Overall, all the anglers that experienced the fishery saw success, however our primary goal to better understand the fishery was also realized. We studied the water and we fished the river every single day of the season with at least four anglers on the water. We gained an understanding of how these giants interact with the river thanks to the persistence of our guests. River knowledge cannot come from reading a book, but only through experimentation and the shared experience of our visiting anglers.
For the 2017 season we will accommodate a maximum of four anglers in the upper Austral King’s Camp – five miles from the ocean. In addition we are opening the Austral King’s lower lodge for an additional four anglers. Below is a brief description of both programs:
Accommodations and Meals:
Austral Kings will be comprised of the the following two programs starting in 2017. They are located roughly 12 KM apart and will share fishing beats.
Austral Kings Camp:
Despite the remote location this wilderness camp is Chilean “glamping” at its finest. Guests will stay in two spacious double occupancy luxury canvas tents equipped with comfortable beds, chairs, and equipment storage. There will be a bathhouse with two bathrooms – each having a shower (with hot running water!), sink and flush toilet. All meals will be prepared in the fixed camp kitchen and served in a large dining/lounge tent. While it would not be fair to call this camp luxurious, it has been thoughtfully constructed and is very comfortable by camp standards. It is located in the middle of the upper river’s most productive reach in a spectacular setting near the river.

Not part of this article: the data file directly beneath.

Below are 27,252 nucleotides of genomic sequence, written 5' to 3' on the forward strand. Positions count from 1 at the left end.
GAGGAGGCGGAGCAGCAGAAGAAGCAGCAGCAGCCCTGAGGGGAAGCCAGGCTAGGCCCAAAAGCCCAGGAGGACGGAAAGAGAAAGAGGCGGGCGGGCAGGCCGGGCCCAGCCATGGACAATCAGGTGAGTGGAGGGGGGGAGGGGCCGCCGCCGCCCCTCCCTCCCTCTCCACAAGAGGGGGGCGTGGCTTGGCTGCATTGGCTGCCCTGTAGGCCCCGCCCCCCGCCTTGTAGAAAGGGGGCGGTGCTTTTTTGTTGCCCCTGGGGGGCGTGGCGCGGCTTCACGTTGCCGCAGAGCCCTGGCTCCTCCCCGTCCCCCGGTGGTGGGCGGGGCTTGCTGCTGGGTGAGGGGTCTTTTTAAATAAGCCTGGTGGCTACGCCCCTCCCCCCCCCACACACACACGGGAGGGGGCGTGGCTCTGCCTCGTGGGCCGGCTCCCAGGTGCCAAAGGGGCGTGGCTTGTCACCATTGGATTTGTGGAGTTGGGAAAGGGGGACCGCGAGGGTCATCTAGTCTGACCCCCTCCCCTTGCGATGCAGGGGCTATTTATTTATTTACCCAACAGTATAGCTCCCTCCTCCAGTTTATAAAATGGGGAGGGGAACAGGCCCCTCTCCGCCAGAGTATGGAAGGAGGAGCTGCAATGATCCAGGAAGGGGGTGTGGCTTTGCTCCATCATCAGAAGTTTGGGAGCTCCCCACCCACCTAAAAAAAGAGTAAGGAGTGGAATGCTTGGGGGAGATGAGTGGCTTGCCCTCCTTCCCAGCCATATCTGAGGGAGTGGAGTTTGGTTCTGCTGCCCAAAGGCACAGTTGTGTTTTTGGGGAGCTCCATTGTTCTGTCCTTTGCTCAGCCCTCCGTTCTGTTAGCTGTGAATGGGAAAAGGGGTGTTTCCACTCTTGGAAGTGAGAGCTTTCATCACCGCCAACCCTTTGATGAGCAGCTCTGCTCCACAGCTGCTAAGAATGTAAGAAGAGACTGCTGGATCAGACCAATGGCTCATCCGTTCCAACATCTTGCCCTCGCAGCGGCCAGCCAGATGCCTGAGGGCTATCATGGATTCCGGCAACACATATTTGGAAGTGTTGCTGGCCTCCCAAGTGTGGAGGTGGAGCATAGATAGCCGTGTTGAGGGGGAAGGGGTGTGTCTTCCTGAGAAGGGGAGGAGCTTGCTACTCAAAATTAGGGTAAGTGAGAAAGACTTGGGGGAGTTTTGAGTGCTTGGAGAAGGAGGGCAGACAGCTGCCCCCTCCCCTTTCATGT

The lodge, which overlooks the fjord into which the river empties, is the most comfortable of the accommodation options. Here anglers will enjoy single occupancy rooms with attached shower and bath as well as easy access to power and even cell service (potentially) beginning in 2017. The lodge is built in Chile’s classic rustic style featuring local hardwoods and natural finishes. There is a wood burning stove, a common sitting area and relatively easy access to the lower tidal reaches of the river and estuary.
“Where great food, a super staff and a comfortable camp come together on a unique and inspiring wild river.”
Interested in joining us for the 2017 or 2018 season?
Currently all of the spots for the 2017 season are full as most of are guests are returning. However we are taking requests for the 2017 cancellation wait list along with the 2018 season! Let us know if you’d like to come join us:
Nico & Alex Trochine